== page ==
Riding through DRC was a strange experience. Whenever I stopped to ask directions people were incredibly friendly and in towns I drew a huge crowd. In the countryside I almost got the impression that people didn't know how to receive me. I usually waved, some waved back, some looked confused and a small minority hostile. If I stopped in the countryside people on foot would stay their distance and wait till I had left before moving on. It seems that really most of their experience of white faces is from passing UN armoured cars with guns trained out of the windows..
The ride through Kinshasa was a relative breeze. After the communications problems in Angola it was good to be somewhere I could communicate with people again and ask directions, albeit in my shakey French. I reached the ferry crossing to Brazzaville and as expected was crowded out by hustlers, ripped off on the ferry price and had plenty of arguments. I was told that the last ferry had left which could have been true as I was led to believe that 3pm was the last one. So I had to pay more for the 'VIP' ferry and pay extra for my bike and then pay extra to dockworkers to manhandle it onto the boat....
Arriving in Brazzaville all was a lot calmer and passing customs was a breeze. I had a tip for somewhere to stay (the Hippo Campe) and asked a customs guy who got in a taxi and led me there. I landed on my feet as being the first motorcyclist they have had arrive at the Campe I've got a nice room for free which leaves me cash to scoff good food at their excellent Vietnamese restaurant. Thank you guys.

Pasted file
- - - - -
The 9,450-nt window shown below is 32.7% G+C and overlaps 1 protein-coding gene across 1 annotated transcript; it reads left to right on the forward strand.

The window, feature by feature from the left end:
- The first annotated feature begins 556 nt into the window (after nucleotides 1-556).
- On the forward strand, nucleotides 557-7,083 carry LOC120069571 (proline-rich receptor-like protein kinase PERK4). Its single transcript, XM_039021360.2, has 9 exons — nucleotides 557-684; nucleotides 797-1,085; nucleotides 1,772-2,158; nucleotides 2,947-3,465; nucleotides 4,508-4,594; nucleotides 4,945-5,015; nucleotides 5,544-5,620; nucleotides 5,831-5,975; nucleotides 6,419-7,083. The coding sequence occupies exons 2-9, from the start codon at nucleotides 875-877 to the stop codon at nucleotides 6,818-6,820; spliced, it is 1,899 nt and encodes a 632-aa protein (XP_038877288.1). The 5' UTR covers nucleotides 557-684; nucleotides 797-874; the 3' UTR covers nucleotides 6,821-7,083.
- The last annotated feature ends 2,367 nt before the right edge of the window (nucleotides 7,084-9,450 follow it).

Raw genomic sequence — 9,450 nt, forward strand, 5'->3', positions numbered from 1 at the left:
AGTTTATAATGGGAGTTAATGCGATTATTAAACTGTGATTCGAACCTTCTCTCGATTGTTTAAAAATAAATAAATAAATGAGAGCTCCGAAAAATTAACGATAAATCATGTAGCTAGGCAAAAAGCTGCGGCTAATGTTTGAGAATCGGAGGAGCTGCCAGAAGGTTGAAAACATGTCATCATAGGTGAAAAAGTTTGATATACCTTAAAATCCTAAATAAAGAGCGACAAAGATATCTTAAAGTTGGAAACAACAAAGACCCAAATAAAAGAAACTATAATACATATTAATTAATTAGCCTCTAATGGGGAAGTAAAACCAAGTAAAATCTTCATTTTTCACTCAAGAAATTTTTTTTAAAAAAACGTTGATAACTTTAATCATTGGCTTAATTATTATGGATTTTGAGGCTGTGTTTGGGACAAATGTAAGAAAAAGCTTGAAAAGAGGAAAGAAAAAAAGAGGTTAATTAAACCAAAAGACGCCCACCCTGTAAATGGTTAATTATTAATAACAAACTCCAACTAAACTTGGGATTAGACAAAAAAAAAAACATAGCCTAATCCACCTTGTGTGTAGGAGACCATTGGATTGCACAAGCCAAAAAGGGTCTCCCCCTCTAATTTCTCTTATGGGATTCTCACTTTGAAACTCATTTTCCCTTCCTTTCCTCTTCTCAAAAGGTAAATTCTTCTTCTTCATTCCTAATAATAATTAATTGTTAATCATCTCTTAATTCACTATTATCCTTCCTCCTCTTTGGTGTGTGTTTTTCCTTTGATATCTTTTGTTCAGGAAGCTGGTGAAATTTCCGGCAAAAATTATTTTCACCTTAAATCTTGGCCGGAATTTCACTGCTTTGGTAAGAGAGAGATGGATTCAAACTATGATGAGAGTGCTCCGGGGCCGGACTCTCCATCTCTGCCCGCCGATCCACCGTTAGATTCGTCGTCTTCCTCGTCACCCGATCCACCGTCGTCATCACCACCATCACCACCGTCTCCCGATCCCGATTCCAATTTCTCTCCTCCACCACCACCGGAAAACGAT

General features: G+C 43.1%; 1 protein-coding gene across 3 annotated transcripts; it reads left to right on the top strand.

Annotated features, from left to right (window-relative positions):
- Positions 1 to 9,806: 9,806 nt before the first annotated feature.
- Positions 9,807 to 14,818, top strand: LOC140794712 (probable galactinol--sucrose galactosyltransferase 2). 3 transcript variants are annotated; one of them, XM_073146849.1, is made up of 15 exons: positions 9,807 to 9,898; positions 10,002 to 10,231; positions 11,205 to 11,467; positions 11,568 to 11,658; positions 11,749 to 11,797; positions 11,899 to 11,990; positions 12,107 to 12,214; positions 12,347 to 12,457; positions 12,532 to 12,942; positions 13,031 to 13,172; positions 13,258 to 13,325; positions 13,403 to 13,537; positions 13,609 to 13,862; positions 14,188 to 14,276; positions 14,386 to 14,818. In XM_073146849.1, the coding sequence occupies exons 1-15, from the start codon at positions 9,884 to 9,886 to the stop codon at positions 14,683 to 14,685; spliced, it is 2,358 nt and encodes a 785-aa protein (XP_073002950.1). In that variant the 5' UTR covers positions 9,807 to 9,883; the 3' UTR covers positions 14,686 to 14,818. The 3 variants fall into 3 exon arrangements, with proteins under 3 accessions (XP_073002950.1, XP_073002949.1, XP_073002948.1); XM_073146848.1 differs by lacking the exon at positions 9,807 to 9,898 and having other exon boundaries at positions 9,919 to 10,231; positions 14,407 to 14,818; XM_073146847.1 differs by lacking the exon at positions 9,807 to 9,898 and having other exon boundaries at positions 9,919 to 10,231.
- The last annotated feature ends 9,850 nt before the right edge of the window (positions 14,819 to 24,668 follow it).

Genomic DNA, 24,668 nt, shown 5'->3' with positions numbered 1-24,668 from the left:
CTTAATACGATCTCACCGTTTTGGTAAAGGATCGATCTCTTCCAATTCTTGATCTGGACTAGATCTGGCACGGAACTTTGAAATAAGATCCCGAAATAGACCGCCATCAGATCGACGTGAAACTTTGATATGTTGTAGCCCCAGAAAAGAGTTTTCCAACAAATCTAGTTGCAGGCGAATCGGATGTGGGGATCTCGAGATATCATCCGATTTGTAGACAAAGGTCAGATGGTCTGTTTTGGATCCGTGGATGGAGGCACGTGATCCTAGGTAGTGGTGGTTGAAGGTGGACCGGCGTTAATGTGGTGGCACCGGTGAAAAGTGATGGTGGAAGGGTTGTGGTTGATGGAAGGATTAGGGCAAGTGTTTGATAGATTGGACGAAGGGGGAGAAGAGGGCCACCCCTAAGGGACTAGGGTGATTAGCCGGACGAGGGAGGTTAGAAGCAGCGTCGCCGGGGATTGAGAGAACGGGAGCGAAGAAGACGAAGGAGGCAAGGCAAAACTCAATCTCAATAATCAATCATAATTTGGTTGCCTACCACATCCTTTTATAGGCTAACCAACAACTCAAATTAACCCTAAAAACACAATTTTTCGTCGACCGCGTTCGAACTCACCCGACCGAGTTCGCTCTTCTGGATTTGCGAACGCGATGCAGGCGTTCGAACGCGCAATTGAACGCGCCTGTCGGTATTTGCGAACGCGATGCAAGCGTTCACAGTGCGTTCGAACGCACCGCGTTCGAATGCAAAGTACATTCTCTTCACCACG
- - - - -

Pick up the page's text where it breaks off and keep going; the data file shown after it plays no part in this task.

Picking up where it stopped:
Finally a couple of apologies.... Sorry for the lower quality of pictures. Another camera has rattled itself out of focus. Looks like I am going to have to live with it rather than cough up for a new one only to have it bust as well. Also the entries are suddenly coming thick and fast which some may like, some may not. It's just that I wanted to try and do one for each country and as I am suddenly upping the pace so out pour the blogs.
Next one Gabon or maybe Cameroun!Posted by Richard Miller at January 29, 2008 12:46 PM GMT